Yoga, spa visits, spiritual retreats, weight loss – the term ‘wellness’ is a broad one, with different people defining it differently.
But one thing’s certain: as the pandemic continues to wreak havoc across the globe, our desire – and need – for all wellness tools, techniques, and practices is higher than ever before. Hence the following trends.
Back to Basics
Life may have gotten more complicated thanks to a little thing called coronavirus, but wellness is headed in a refreshingly simple direction. In 2021, we’ll continue to find joys in the simple things like baking, bubble baths, and DIY skincare – just about anything that can be executed at home. More of us will also do less. That means bootcamp sessions will be replaced with yin yoga sessions, flexitarian diets will overtake restrictive diets, and we’ll turn our homes into our wellness sanctuaries as opposed to shelling out for pricey vacations and retreats. Long story short, wellness won’t feel as elitist as it did before.
The pandemic practically wiped out any hope for work-life balance, with many reporting that they were not only working longer hours at home, but also attending more (virtual) meetings and logging in at odd hours. Pair that with extended periods in the company of Netflix – yes, I’m still watching – out of sheer boredom, and we collectively suffered from dry eyes, prematurely ageing skin, headaches, and insomnia. The year ahead, however, will see us be more savvy about screen fatigue, setting healthy boundaries with technology in order to reduce screen time. But you don’t have to go in search of fancy wellness retreats that enforce tech detox days. Start small by turning your cell phone off at the dinner table and ask your family to do the same.
Gone are the days when all we tracked was our steps. In 2021 and beyond, we’ll be micro-tracking, keeping a closer eye on things like pulse oximetry, heart rate variability, skin temperature, glucose monitoring, body composition, and more as technology in this area advances. It’s no surprise that the latest generation of wearables will track stress and anxiety levels. Case in point? The Apple Watch Series 6. Not only does this nifty timepiece monitor your blood oxygen level, but with the help of the ECG app, it’s capable of generating an ECG similar to a single-lead electrocardiogram. Cove, meanwhile, is a neckband that activates the part of your brain that regulates anxiety by using gentle vibrations behind the ears to trigger your body’s response to affective touch. What will they think of next?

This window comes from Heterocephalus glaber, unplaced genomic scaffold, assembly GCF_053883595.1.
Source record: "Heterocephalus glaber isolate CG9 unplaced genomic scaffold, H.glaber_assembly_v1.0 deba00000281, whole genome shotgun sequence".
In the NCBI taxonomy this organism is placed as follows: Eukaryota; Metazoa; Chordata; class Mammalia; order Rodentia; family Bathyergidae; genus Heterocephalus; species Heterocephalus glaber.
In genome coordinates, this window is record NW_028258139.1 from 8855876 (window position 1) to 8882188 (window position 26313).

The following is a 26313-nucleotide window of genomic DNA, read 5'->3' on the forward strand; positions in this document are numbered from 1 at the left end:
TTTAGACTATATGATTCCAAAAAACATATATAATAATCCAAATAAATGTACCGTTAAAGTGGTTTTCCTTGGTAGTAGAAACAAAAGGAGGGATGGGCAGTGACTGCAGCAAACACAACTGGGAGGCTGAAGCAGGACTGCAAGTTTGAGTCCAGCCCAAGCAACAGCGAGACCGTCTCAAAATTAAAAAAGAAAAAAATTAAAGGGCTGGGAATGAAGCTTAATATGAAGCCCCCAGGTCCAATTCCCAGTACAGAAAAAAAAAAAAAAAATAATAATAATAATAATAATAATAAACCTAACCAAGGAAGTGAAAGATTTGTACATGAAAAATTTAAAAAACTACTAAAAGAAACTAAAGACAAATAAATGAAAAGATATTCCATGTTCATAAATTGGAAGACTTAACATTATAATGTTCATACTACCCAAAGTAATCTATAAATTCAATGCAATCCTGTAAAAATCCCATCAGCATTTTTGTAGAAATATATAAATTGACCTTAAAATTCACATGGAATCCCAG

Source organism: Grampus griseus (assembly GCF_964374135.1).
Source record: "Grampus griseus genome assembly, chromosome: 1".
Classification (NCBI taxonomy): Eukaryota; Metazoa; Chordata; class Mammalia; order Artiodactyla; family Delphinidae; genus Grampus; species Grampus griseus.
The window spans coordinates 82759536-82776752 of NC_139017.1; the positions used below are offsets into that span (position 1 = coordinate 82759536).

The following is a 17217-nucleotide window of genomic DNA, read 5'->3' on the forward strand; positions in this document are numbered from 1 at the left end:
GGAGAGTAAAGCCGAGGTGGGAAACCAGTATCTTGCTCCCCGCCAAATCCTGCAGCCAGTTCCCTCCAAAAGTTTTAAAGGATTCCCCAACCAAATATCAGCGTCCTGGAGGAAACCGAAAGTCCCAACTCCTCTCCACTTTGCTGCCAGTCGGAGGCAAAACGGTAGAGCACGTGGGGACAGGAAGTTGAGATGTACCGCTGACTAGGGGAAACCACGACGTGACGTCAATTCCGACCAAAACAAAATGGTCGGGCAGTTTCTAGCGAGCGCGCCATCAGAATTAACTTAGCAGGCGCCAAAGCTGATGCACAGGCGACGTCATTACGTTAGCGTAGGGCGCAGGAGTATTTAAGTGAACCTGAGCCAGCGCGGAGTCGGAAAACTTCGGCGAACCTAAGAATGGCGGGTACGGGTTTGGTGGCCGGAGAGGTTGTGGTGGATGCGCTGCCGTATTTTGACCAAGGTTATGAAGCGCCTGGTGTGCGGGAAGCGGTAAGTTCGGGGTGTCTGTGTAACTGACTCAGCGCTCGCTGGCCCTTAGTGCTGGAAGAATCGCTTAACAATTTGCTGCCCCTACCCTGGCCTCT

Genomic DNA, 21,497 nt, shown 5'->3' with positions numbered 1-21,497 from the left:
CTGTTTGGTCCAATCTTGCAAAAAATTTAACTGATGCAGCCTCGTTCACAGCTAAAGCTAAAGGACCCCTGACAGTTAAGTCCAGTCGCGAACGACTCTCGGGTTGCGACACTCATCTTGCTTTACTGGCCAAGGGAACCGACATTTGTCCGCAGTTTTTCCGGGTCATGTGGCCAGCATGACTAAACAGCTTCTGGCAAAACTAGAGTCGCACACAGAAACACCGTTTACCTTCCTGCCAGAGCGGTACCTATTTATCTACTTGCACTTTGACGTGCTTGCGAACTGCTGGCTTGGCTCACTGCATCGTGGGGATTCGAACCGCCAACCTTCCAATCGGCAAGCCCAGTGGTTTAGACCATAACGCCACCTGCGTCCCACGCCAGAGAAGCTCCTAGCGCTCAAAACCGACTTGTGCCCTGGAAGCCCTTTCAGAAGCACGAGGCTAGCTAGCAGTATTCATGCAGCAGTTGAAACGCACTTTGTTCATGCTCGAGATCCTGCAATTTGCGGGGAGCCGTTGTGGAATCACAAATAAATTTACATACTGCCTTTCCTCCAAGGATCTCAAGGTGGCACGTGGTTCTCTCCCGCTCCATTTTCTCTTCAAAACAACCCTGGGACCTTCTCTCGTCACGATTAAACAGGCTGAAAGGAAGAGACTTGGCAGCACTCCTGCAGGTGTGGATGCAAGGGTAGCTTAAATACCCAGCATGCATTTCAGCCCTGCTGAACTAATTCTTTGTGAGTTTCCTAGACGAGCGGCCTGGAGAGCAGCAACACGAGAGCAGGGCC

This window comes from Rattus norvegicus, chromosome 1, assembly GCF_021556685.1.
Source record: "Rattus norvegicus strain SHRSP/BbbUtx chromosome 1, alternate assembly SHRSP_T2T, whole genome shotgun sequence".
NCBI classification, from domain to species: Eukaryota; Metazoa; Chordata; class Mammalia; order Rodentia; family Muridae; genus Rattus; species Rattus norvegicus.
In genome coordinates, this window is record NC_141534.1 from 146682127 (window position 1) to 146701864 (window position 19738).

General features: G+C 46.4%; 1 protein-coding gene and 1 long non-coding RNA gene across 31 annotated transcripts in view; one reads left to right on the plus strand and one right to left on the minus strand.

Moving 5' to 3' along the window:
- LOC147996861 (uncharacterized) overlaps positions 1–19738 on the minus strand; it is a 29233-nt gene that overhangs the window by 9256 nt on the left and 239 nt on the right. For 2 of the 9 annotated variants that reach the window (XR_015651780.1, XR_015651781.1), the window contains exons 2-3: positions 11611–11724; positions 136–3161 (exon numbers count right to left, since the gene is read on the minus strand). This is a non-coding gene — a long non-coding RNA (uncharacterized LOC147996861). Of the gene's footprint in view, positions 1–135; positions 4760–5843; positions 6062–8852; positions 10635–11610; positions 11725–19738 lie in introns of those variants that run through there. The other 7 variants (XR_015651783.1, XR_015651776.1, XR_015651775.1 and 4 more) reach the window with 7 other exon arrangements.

Mind Over Matter
Talking about mental health is no longer taboo as a result of the pandemic – high time, too. In fact, it now ranks high on our list of priorities as people worldwide have tackled stress and anxiety caused by unemployment, financial issues, loneliness, and ailing loved ones. As a result, awareness around practices such as meditation and journaling will rise, support groups and mindfulness apps will gain popularity, and turning to therapy will become the norm. And speaking of which: expect an upward trend in the likes of virtual therapy as the pandemic has proved that you no longer need to lie on a couch in a therapist’s office to seek help.
The Great Outdoors
Whether due to government-imposed lockdowns or just plain caution, we spent most of 2020 indoors, giving us a greater appreciation of the great outdoors. Fitness enthusiasts turned to al fresco sweat sessions, many skipping online exercise classes in favour of cycling, walking, running, and even stretching outside. And because necessity is not the mother of invention, gyms and other fitness studios will continue to offer socially distanced activities like yoga sessions on the beach or HIIT workouts in the park in 2021, thereby expanding their operations and keeping their clients safe in the open air. Win-win. ✤